Australian retails bridge to the future
Leading up to the Christmas period and with all this discussion around crazy discounts offers on Black Friday [Ed: Evidence bag C], I felt it would be suitable to look at new technology solutions for growing the value of the online retail market.
One of the most interesting examples, which combines online and offline models into a simple platform, is Milo. Milo is one of the fastest growing online retail websites in the US with continuous 70% monthly growth since its launch in December 2008; this month it’s on track to hit one million users and boasts a real-time inventory of 1.5 million products. While this is still a tiny fragment of the online retail market, Milo CEO Jack Abraham advises that while only around 5% of US retail sales are made online, a significant portion of in-store purchases are first researched online.
Research online, buy offline is projected to represent 40% of total retail sales by 2011 – forecasted at $1 trillion – versus ecommerce, which is online 5%, says Jon Callaghan, founder of True Ventures – a venture capital firm.
While the concept of aggregator websites is not new, the Milo concept takes the best of affiliate/price comparison websites and combines this with offline store inventory availability. The other benefit being, Milo solves many of the problems in accounting for offline sales driven by online exposure.
Many existing comparison websites don’t deliver for retailers, as in-store purchases aren’t part of their business model. Milo risks reduced revenue by promoting the in-store pickup, alongside listing store locations with the item in stock. Many larger retailers avoid etail so as not to compete with their franchisees. Milo’s cross-promotion makes it a suitable promotional tool for traditional bricks ‘n’ mortar retailers who are fighting the move online (eg. Harvey Norman). Retailers need to understand the real benefits of a dual platform that can associate offline revenue back to their websites.
The approach to building the platform has been intelligent, with a focus on building partnerships with around 42,000 stores in 30,000 communities across the US. The size of the US market means they are yet to reach the smaller independent operators, but Milo continue to add new retail partners each month. This partnership reliance is the primary stumbling block to its international ambitions. This reliance, however, solves the issue of phoning or driving around to see what is available locally – an issue often compounded at Christmas.
It seems that Milo is a great potential solution but how well does it function compared to individual online retailers, such as Dick Smith, who offer bricks ‘n’ mortar stores and an extensive online store with a similar inventory check.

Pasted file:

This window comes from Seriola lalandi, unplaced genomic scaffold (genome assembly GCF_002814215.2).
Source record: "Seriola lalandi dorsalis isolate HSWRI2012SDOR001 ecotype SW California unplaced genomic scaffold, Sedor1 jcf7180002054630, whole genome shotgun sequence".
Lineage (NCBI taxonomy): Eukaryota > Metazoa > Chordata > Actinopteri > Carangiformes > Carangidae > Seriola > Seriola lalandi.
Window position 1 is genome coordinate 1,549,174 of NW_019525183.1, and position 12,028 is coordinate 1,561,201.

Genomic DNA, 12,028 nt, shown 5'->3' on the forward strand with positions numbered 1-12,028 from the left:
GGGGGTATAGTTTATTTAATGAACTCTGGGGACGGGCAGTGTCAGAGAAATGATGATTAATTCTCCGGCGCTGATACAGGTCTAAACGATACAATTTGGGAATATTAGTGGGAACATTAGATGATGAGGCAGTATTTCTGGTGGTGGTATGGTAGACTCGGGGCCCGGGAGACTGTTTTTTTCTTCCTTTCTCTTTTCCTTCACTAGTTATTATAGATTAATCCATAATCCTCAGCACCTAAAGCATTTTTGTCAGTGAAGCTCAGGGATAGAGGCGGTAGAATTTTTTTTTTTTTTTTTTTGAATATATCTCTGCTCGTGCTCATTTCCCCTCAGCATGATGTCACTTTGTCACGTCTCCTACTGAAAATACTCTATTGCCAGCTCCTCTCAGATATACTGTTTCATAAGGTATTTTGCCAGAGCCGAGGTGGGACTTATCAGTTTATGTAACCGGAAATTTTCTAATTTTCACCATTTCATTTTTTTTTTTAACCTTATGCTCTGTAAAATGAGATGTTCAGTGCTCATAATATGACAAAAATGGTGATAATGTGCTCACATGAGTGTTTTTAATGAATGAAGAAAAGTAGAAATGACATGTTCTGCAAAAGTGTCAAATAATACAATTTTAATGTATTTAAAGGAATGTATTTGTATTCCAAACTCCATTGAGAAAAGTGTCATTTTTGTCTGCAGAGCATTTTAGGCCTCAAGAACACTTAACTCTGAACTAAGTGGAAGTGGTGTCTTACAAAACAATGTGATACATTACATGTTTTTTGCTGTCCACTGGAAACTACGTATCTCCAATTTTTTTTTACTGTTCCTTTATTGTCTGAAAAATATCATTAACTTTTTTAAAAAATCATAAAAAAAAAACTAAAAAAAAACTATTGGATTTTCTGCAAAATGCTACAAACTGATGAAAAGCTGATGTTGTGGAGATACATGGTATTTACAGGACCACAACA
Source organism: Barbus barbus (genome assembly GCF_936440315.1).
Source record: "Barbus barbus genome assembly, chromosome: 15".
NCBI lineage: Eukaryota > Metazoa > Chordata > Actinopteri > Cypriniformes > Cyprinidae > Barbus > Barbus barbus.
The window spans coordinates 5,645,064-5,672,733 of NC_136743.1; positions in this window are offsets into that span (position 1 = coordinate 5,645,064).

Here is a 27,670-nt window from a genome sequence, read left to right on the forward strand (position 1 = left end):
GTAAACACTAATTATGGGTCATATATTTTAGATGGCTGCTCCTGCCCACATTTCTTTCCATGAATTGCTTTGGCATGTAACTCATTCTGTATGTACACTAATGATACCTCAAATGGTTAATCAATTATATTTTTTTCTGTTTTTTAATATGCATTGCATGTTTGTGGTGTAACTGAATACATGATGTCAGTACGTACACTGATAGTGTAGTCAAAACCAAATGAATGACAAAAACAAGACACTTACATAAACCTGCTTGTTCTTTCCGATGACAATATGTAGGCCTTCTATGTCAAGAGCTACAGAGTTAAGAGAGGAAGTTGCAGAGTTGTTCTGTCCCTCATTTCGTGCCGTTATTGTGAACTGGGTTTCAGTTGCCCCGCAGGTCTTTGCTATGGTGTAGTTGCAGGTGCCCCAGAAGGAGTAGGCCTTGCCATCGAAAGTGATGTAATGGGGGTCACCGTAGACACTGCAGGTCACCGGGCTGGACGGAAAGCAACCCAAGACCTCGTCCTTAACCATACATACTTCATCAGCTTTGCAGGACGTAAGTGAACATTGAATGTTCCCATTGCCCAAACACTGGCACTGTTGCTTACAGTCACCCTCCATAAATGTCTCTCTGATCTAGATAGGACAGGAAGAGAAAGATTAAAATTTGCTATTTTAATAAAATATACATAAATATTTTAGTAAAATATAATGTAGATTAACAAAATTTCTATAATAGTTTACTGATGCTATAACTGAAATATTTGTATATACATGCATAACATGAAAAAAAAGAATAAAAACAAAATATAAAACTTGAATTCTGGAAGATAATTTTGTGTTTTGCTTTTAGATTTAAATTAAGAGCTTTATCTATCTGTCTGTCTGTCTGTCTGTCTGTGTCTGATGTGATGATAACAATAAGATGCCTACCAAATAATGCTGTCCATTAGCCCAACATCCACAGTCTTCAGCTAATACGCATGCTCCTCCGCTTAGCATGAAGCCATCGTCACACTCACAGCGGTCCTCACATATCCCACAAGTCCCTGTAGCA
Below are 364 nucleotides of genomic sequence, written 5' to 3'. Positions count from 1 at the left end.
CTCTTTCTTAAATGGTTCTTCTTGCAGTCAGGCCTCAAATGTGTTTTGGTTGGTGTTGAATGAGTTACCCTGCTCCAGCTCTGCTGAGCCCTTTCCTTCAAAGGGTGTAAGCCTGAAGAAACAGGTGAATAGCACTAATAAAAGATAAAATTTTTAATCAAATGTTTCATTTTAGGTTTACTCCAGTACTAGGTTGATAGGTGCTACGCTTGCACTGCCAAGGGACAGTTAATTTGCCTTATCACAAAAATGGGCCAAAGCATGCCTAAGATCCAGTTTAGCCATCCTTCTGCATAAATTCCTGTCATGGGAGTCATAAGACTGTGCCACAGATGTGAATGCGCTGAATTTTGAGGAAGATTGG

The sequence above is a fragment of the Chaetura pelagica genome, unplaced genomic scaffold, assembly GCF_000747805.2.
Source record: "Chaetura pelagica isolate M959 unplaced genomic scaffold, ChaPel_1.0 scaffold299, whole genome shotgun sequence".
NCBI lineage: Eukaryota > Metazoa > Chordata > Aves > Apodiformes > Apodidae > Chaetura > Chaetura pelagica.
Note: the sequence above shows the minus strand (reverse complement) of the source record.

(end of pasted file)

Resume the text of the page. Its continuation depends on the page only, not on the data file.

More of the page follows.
While the Milo concept may change retail habits, their onsite search
functionality is nothing flash and it is missing some of the
intelligent ‘search as you type’ features, offered by SLI Systems.
Their search feature doesn’t appear to be using cookies and tries to estimate your location by IP address, so it can become annoying having to re-enter your location each time you visit. Repetitive requests can aggravate visitors and these simple aspects are very easy to implement online.
Milo is, however, intelligent when misspelling your current location (eg. sanfransico or new yokrr) as it usually provides the correct location. The only issue seemed to be when using common US towns/cities without state indicators, it did not offer suggestions which would have been helpful (eg. Did you mean?).
Another interesting idea which could benefit local and offline marketing promotions, but doesnt seem to be functioning yet, is ‘Hot Products at Local Stores’. I assume the idea is to start to provide related products based on what other people are buying in your geographic area. A local event such as the Melbourne Cup may highlight binoculars, champagne or Panadol. Other localised events such as a sudden cold snap could mean it highlights Snuggies, cashmere jumpers or ski clothing. The benefit of online retail is that these changes can also be tested in real-time to see how these suggestions affect your conversion rates or improve your ecommerce.
While Milo’s ‘Out of stock suggested alternatives’ feature is unique and not currently offered by Dick Smith, it is let down by not having been linked to local availability levels. You may find that some of the suggested products, still available online, are out of stock locally. While checking stock levels for out of stock suggestions is more technically difficult, it would make it a perfect solution to finding close enough products instantly.
Like most new retail websites Milo’s suggested products algorithm also shows more work is required to iron out the bugs: I fail to see a match between Lancome perfume and a Jaws DVD or Lancing Devices. The feature is not broken, it just seems to have trouble with certain products which is usually related to incorrect or missing product data. Often the weak point of any online store depends on staff adding the correct and complete set of product data.
The final point about the success of any platform, including Milo, is its strategy of trying to build a search engine friendly website structure from the start. Since any new retail website is fighting against established affiliates/aggregators, good search optimisation is essential for success.
Milo is a wonderful product to find your perfect Christmas gift across multiple US retailers and I hope that a similar local product is launched within Australia soon. If bricks ‘n’ mortar retailers are to make as much profit as possible from online traffic they need to consider unique solutions.